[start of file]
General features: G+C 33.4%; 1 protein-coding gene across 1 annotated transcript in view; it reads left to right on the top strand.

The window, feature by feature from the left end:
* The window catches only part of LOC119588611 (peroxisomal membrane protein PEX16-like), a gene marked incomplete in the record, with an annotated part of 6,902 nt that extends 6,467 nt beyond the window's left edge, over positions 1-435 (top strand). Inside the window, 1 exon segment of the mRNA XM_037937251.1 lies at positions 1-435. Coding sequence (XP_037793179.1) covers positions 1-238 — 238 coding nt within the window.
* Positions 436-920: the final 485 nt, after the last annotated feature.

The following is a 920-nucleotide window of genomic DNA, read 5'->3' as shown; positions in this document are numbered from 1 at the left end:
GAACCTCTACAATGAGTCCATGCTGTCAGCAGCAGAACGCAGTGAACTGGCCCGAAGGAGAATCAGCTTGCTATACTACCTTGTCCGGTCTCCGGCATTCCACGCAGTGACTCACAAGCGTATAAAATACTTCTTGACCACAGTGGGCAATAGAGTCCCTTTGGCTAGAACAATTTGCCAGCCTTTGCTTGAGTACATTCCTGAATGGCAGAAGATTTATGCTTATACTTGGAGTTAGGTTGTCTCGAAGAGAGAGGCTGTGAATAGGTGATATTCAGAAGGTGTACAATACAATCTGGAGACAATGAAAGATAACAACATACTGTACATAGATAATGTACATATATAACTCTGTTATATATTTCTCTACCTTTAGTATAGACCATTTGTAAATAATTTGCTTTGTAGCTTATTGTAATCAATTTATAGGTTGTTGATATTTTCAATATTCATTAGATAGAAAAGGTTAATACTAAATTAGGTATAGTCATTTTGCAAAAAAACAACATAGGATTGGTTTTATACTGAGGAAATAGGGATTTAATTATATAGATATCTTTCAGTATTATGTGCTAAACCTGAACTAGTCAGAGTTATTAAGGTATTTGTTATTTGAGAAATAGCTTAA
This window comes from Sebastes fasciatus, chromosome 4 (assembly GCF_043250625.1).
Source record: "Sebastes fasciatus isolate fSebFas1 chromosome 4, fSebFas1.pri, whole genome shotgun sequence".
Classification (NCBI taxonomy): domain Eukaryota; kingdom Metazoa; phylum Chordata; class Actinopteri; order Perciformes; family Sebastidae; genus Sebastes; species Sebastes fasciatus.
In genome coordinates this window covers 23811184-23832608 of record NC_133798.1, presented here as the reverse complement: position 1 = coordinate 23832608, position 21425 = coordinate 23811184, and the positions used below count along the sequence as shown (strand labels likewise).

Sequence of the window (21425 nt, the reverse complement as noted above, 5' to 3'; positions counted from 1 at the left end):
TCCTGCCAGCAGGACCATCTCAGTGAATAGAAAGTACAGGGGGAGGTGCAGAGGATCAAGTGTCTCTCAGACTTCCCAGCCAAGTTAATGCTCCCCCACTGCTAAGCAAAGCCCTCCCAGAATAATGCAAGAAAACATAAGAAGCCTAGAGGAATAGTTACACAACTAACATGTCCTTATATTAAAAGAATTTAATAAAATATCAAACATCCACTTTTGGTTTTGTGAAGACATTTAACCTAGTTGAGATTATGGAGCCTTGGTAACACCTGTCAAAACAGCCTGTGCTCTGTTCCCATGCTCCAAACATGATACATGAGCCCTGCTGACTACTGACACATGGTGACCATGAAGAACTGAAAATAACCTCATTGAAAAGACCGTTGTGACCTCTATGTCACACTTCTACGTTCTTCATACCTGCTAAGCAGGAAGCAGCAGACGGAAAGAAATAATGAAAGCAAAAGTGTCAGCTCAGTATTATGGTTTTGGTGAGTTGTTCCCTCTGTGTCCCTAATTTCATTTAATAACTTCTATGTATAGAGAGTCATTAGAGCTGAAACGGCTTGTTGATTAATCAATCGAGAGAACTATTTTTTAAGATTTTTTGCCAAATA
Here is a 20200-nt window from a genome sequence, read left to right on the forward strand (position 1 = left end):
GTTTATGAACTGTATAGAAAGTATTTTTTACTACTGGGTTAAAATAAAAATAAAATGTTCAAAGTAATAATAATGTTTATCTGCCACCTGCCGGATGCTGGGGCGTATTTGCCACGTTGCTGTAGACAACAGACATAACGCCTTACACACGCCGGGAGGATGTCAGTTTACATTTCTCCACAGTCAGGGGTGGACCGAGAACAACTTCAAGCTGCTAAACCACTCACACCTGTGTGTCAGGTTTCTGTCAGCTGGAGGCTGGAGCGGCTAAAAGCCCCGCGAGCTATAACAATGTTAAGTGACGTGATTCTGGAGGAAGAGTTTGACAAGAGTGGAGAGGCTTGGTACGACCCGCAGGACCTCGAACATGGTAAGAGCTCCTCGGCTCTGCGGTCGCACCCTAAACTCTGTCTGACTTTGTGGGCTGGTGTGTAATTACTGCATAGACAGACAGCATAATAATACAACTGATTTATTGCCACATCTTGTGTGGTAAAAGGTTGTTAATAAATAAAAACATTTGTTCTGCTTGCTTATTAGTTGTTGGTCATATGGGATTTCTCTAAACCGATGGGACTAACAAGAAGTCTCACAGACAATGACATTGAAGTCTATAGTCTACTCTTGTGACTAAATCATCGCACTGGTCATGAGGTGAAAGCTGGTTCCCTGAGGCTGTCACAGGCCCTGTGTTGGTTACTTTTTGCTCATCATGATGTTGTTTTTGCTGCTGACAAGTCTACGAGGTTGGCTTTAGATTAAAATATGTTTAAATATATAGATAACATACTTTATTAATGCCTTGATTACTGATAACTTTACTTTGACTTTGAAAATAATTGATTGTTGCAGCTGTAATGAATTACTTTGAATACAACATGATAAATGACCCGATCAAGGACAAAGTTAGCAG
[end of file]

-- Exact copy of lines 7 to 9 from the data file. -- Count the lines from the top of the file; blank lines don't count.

This window comes from Sebastes fasciatus, chromosome 4 (assembly GCF_043250625.1).
Source record: "Sebastes fasciatus isolate fSebFas1 chromosome 4, fSebFas1.pri, whole genome shotgun sequence".
Classification (NCBI taxonomy): domain Eukaryota; kingdom Metazoa; phylum Chordata; class Actinopteri; order Perciformes; family Sebastidae; genus Sebastes; species Sebastes fasciatus.